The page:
Image A- Sound B Extras B
"Fire in the Hole," "Riverbrook," "Fixer," "Long in the Tooth," "The Lord of War and Thunder," "The Collection," "Blind Spot," "Blowback," "Hatless," "The Hammer," "Veterans," "Fathers and Sons," "Bulletville"
by Jefferson Robbins Fish gotta swim, birds gotta fly, Timothy Olyphant gotta sidle. It's the actor's natural means of locomotion--he may approach an object or adversary or inamorata head-on at first, but by the time he's within arm's length, his gaze has tilted to squint at his target with one coyote eye dominant. It's the walk not only of an actor who's thoroughly considered the best way to present himself to a camera, but also of a man who might have to reach for his pistol at any time. It may be an actorly crutch, but Olyphant can alternately wield it as a wedge, a hook, or a truncheon to coerce a viewer into watching him more closely. We want to know what he sees that makes his glare go askance.
The F/X cop drama "Justified", based on the work of Elmore Leonard, has Olyphant under the cowboy hat he never got to wear on "Deadwood". His boundary-pushing U.S. Marshal Raylan Givens is a meld of American archetypes: the upright modern G-man, the backwoods Southern hick, and the frontier sheriff. A product of the blood-drenched hollers of Harlan County, Kentucky, Raylan fled the sticks to become a federale, and a quick-draw pistol artist to boot.* The career choice and the headwear, while a natural fit, speak to Raylan as a child of TV who grew up longing for a moral code. The Marshals are a throwback to the Old West, still operating even though their tasks--summonses, prisoner transport, fugitive capture--could be easily accomplished by larger, newer federal agencies. Raylan, .45 automatic on his hip, works his beat on the High Noon principle, giving all his enemies a chance to pull out of a fight before he shoots them dead. His opening confrontation with Miami murderer Tommy Bucks (Peter Greene, looking suitably bleached and cancerous) establishes his M.O.: he'd rather persuade than pump a man full of bullets, although he's adept at both, and he holds the latter option close.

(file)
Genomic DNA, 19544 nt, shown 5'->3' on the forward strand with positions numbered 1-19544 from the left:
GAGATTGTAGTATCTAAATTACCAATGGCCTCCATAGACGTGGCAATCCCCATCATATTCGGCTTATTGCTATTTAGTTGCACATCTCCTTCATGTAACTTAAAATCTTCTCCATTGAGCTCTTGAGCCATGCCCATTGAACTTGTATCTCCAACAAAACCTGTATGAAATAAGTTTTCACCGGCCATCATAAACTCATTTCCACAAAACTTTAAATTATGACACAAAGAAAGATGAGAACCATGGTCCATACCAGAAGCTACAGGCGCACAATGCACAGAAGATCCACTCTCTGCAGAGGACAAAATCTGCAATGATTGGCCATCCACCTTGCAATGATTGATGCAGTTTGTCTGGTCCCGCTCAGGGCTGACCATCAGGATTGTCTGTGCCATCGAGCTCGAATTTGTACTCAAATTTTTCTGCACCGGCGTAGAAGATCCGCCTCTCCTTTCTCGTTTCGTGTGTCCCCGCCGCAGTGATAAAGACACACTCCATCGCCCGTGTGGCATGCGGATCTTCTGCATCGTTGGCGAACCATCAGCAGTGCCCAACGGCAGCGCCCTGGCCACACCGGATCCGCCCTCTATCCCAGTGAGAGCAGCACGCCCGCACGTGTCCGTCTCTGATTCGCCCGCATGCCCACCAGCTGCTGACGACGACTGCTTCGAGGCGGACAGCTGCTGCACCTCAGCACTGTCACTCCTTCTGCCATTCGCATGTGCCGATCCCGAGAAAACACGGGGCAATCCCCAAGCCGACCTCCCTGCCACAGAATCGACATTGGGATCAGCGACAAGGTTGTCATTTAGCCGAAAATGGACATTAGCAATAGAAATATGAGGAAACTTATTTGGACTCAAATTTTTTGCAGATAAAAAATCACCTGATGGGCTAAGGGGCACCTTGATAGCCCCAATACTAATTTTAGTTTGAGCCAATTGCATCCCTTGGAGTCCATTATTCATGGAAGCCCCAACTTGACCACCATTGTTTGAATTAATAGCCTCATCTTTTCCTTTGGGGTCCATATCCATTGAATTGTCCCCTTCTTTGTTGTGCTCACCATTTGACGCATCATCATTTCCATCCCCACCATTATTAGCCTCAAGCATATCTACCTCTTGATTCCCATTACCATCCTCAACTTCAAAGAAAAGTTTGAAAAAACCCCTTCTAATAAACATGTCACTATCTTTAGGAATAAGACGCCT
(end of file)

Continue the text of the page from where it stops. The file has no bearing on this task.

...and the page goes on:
The Bucks affair leads the Marshals to reassign Raylan from Miami to their Kentucky district, which happens to encompass his old Harlan stomping grounds, his ogreish father Arlo (Raymond J. Barry), his ex-wife Winona (Natalie Zea), and a clan of criminal crackers called the Crowders. Persuasion again is Raylan's initial approach to white supremacist/demolition maniac Boyd Crowder (Walton Goggins), with whom he bonded when both were young men mining coal, but Boyd's lately-widowed sister-in-law Ava (Joelle Carter) is a tempting distraction who ups the stakes too far for detente. Though the series drifts into unrelated cases, these three form a strong tripod for the overarching drama--which, as the title implies, is concerned with the consequences of lawful violence. Raylan gets to shoot people, like all TV cops do, but he doesn't get to forget about it afterwards.